Broken Promises, Bias, Brutality and Bail
LOS ANGELES (FinalCall.com) – The National Bar Association’s 90th annual convention’s message of fighting police brutality mirrored the fight Black Americans face every day.
The convention, with its theme “A Legacy of Service. A Promise of Justice,” centered on police brutality and highlighted problems and solutions to why Blacks continuously suffer injustice.
Members of the nation’s largest and oldest organization of Black lawyers met at the downtown Westin Bonaventure Hotel July 19-23.
“A number one issue this year was police brutality, and although I did not think that it would be the centerpiece of my administration, that’s exactly what it was,” said Pamela Meanes, outgoing president of the National Bar Association.
During her president’s reception, a video showcased the year-long efforts of the organization’s Police Misconduct Task Force and Criminal Law Section.
During her tenure, members worked to back a movement against police brutality by hosting forums and discussions, proposing federal laws, educating Blacks about their rights when encountering law enforcement, and demanding Justice Department intervention in excessive force cases. The organization’s fight against police brutality will continue, she said.
The National Bar Association is advocating for four federal laws tied to police reform: One mandates officers wear federally funded body video cameras on duty; a second establishes federal standards for use of force training and tactics; a third requires police departments to conduct annual training in de-escalations, and a fourth would require police departments to enact a policy requiring officers observing other cops using excessive force step in.
Justice or Else!
The suspicious July 13 jail house death of Sandra Bland in Prairie View, Texas occurred one week before the Black lawyers gathered. Her death underscored one of many reasons why police brutality was prominently featured during their annual meeting, noted Attorney Benjamin Crump, whose firm, Parks and Crump, represents the Trayvon Martin, Michael Brown, Jr., Chavis Carter, Victor White, and families in other high profile cases involving police shootings or suspicious Black injuries or deaths.
“It’s unfortunate that we see these tragedies happening almost weekly now. It says a lot to the police culture as it relates to their interaction with people of color, in many instances as we see from video, unarmed people of color,” Attorney Crump said.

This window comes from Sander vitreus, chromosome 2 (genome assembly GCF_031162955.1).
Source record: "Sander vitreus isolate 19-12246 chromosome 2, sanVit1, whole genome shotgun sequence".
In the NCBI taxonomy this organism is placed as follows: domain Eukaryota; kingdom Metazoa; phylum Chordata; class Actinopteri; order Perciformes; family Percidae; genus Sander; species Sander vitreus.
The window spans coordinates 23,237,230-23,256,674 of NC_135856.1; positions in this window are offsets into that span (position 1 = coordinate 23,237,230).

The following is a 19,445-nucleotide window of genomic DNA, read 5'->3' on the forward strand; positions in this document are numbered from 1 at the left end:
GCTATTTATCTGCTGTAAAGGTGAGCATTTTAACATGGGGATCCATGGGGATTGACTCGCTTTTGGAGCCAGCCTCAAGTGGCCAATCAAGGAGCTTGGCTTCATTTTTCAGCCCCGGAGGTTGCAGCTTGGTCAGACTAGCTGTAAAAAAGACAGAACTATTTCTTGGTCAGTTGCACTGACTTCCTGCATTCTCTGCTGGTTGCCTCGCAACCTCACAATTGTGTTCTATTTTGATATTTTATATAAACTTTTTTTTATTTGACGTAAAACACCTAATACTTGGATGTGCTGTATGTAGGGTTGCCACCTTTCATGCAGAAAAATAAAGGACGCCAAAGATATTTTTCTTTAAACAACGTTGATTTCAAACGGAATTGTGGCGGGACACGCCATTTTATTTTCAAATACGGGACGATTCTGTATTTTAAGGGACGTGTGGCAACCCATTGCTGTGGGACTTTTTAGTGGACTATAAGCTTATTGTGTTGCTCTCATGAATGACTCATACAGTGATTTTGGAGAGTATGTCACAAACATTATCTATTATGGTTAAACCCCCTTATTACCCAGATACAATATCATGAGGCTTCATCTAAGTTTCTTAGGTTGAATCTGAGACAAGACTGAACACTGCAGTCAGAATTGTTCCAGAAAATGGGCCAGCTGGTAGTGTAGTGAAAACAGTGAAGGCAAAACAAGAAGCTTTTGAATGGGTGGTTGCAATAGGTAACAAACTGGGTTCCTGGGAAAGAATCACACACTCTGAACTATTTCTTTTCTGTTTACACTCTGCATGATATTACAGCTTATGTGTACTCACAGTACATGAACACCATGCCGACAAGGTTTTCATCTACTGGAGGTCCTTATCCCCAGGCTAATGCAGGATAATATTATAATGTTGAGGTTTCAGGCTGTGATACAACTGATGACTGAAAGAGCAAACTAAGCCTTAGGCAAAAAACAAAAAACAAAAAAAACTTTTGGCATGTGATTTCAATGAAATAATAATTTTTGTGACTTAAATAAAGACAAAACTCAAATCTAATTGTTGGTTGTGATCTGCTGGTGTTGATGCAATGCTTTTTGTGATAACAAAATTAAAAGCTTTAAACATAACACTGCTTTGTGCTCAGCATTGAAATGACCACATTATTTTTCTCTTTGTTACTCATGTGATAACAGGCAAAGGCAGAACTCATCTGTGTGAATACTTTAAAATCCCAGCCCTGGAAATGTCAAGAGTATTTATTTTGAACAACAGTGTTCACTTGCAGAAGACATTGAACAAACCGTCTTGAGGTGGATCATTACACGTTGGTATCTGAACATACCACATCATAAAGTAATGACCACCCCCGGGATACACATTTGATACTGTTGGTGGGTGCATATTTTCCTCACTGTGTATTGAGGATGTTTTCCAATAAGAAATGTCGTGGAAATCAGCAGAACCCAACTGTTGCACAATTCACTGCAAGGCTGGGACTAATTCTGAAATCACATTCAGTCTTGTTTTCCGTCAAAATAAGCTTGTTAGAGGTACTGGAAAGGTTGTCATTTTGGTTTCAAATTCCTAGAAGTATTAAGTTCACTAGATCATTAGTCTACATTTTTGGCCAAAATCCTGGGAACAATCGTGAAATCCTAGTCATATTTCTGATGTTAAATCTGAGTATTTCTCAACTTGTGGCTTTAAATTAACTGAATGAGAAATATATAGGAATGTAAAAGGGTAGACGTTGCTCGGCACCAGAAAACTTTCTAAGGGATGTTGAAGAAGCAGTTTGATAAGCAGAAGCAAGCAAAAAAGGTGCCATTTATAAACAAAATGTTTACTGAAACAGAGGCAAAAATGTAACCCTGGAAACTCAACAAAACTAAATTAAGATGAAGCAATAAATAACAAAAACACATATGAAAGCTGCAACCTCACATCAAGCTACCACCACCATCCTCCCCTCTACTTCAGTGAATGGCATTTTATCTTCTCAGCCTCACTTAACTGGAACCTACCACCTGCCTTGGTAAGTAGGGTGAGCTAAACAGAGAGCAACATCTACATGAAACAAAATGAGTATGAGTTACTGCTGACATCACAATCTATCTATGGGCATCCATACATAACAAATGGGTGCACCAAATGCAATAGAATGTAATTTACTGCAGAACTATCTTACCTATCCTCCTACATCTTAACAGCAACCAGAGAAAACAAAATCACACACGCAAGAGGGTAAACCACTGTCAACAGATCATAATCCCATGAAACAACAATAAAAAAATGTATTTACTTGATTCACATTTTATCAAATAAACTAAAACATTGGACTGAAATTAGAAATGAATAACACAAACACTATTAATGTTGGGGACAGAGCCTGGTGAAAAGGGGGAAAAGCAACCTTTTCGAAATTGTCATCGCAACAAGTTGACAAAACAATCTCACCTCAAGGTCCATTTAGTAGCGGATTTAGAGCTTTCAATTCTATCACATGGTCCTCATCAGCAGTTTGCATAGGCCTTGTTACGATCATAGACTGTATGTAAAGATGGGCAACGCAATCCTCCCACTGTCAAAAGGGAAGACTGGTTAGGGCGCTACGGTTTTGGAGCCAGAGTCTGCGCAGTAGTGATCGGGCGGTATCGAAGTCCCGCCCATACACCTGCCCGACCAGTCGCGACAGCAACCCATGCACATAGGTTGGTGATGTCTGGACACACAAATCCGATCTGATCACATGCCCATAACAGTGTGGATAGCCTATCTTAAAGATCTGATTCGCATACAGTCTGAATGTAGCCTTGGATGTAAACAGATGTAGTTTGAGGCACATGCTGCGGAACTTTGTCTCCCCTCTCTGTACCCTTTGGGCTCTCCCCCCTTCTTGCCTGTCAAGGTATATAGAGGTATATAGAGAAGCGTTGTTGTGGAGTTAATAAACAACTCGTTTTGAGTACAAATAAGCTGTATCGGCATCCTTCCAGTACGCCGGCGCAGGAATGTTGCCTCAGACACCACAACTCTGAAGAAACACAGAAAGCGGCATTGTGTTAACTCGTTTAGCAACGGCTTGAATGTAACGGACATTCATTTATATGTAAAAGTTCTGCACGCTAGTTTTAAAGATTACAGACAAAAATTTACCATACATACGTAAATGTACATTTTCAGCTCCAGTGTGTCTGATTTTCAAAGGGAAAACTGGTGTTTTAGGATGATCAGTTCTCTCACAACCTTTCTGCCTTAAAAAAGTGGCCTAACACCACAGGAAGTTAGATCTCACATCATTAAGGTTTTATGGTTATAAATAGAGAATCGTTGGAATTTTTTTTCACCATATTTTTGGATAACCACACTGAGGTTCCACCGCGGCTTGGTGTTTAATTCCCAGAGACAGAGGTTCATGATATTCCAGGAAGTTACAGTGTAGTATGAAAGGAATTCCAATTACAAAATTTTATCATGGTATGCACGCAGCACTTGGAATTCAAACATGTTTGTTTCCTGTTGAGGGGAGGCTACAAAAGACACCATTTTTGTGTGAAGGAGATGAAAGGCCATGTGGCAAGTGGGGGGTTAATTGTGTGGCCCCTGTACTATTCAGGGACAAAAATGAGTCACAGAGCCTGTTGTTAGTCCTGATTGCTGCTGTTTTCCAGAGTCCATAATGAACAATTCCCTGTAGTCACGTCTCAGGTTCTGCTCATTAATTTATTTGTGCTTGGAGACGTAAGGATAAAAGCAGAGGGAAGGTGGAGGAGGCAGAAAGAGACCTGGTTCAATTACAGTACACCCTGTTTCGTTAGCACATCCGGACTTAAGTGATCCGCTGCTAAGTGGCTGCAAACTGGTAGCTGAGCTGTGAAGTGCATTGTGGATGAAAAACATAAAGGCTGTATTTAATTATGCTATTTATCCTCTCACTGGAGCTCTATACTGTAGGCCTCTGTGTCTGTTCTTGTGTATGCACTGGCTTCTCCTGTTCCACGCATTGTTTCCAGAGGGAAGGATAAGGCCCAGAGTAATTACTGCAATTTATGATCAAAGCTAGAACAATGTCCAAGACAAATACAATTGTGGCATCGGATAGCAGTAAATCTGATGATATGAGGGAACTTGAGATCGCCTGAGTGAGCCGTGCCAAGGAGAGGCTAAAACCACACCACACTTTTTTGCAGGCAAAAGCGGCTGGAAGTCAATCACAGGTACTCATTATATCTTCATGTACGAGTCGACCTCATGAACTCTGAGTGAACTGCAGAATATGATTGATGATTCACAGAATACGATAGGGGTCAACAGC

Even before he was sworn in as its 73rd president on July 23, Attorney Crump had endorsed “Justice or Else,” the 20th anniversary gathering of the Million Man March. The Honorable Minister Louis Farrakhan issued the clarion call for the gathering on October 10, 2015 to answer a critical cry for justice.
Atty. Crump said he recently had the honor and privilege of meeting with Minister Farrakhan about the challenges facing the Black community and preventing what appears to be the sanctioned killing of unarmed people of color.
He applauded Minister Farrakhan for speaking out against injustice, saying if Blacks don’t speak up, stand and fight, nobody’s going to do it.
“All our civil rights leaders have to speak to the issue. We have to make the narrative very clear, straightforward that we are fighting for the lives of our children, and that’s why I endorse the 20th anniversary of the Million Man March-Justice or Else, because we like all Americans only want equal justice for our loved ones and our family and our children, too,” Attorney Crump stated.
Denying Blacks justice
According to Counter Current News, Ms. Bland’s arrest by Texas State Trooper Brian Encinia was illegal based on a Supreme Court decision. The trooper violated the court’s ruling in Rodriguez v. United States that police cannot extend the length of a routine traffic stop unless there is a clear safety concern or additional crime committed in the course of the stop, the agency reported.
Police have long represented the front line in a criminal justice system where cops, prosecutors and judges have consistently acted to deny Blacks justice, advocates said.
Blacks are over-policed and criminalized, said Attorney Nicole Lee, co-founder of the Black Movement-Law Project, which developed last August in the aftermath of Michael Brown’s death at the hands of Darren Wilson, then a Ferguson, Mo., police officer.
Her expertise is documenting human rights atrocities like genocide or internal displacement in countries like Haiti, Columbia and the Sudan, she said. When she was called to help in Ferguson she initially declined, thinking she wasn’t needed.
But finally she did go. “I saw situations happening in this country that would actually put many of those countries to shame. They just would not allow it. You would not lob tear gas in Columbia for example while babies are in the middle of the street,” Attorney Lee said.
“You would not harass people and come to their homes and pull out their mom’s from bed just to harass them, not an offense charge, but just to show that you are powerful,” she said.
Black attorneys have a role to play in the movement, particularly by using their expertise to create legal infrastructure to help with the mass defense of hundreds of people, she told her peers.
According to Attorney Lee, there were 253 arrests in Baltimore after people rose in protests after the fatal injuries apparently suffered by Freddie Gray, a Black man, in police custody. “One hundred-twenty of them were thrown out on habeas immediately because we had the infrastructure to actually process the writs for 120 people,” she informed. Another 50 were released so the system could avoid the wave of attorneys they thought just showed up from nowhere, but the lawyers were organized and strategic, Atty. Lee said.
Lawyers for protestors across America have also been dealing with police attempting to hide their clients in black sites, secret police interrogation compounds, she added.